Mollusk | Chapter 3 | senses
 

There are mollusks that smell you coming across vast distances. Mollusks that see from a hundred directions through eyes made of stone. Blind mollusks that navigate by sensing the earth’s magnetic fields. Mollusks that can whirl and spin and always know which way is up.

From the deepest oceans to the highest mountains, mollusks have adapted to thrive in nearly every habitat on earth. They harness light, chemicals, and sound in ways that reveal to them a world completely different from the one we experience.

Squid tumble through the ocean as they fight, hunt, and flee in near darkness. They know which way they’re turning, how quickly they’re accelerating, and which way is up by using specialized organs called statocysts: balloon-like organs that orient them as they ride the ocean’s roller coaster.

When we spin, we become dizzy and fall. Compared to the squid in its vast underwater home, we are balance blind.

We walk around on the very edge of life: on top of the ground but not in the sky, over the water but rarely under it. The entire suite of our human perception – vision, but also touch, smell, hearing and taste – has evolved to help us survive in our extremely niche environment.

There are as many ways to experience the world as there are animals and niches. While we evolved to rove the land, a chiton could spend up to 40 years in the same tidepool, barely moving, bashed by waves and exposed to predators from above.

The chiton protects itself with a hard shell of eight overlapping plates, covered in hundreds of eyes. Each eye contains a tiny lens made of the mineral aragonite. The chiton can spot danger from every angle; the moment a shadow touches its armored back, it clamps down onto the rock with its sucking foot.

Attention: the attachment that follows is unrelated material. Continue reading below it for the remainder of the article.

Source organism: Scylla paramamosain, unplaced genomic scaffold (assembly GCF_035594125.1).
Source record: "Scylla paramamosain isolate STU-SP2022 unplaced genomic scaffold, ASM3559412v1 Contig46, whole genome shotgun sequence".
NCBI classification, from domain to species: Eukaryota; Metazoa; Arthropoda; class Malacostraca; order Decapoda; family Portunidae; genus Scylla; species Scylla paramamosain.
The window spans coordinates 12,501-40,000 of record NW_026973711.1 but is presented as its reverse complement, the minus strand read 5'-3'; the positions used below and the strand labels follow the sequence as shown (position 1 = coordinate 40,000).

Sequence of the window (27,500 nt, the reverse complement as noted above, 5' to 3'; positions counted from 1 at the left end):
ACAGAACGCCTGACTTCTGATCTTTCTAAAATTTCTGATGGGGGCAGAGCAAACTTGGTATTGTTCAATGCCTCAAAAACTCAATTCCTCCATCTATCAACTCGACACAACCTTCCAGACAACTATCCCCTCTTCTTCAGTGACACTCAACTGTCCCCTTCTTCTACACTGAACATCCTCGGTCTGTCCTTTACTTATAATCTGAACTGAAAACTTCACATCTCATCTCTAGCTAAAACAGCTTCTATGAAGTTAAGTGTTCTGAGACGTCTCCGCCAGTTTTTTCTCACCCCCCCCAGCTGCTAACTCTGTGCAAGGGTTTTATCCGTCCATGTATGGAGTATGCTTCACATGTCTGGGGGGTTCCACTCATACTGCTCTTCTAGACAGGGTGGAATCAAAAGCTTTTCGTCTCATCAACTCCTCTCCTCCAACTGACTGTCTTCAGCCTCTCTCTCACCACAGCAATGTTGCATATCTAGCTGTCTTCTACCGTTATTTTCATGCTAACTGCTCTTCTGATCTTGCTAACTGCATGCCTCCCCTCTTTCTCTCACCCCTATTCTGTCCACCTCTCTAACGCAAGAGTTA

The armored chiton. Randimal

The armored chiton. Randimal

Further out, in the calmer waters of the bay, the rose-colored sea slug Tritonia diomedea lives in a dancing world of smells. It follows odor plumes across the sandy seafloor, chasing food and lovers. When rough seas turn its path into a maelstrom of scents, the blind mollusk may rely on its compass: we think that tiny metal particles in its skin can detect the earth’s vast magnetic field, which stretches up into space and touches the solar winds. 

The rose-colored sea slug Tritonia diomedea. Jon Gross

The rose-colored sea slug Tritonia diomedea. Jon Gross

Be a mollusk for a moment. The world is projected onto your rock eyes in passing shadows, like a chiton. North is a feeling in your skin, a constant tingling like a sea slug. Or, as a squid, your hands and feet are covered in thousands of suckers full of chemoreceptors, like those in your human nose and mouth. You can taste your phone and your food with your fingertips. Your home is an ever-shifting galaxy of flashing light and tumbling motion. 

Reality extends beyond what any single species can perceive. Including us.


More Perception

Scallops have hundreds of dazzling blue eyes.
Sparkling blue mollusk blinkers. Professor William Capman

Sparkling blue mollusk blinkers. Professor William Capman

When ships prospect for oil with compressed air guns, the noise bursts squids’ statocysts. No longer able to navigate in the deep, they wash onto the beaches in mass strandings.
Before going into space, astronauts have to learn to balance and control their bodies in the floating world of zero gravity. One of the places that they practice is a space station replica built underwater.
Humans are creatures of vision. Right now, in your brain, hundreds of millions of neurons—30 percent of your cortex—are devoted to visually processing what you are reading. Eight percent of it is paying attention to the object in your hands. Just three percent is listening to the sounds around you.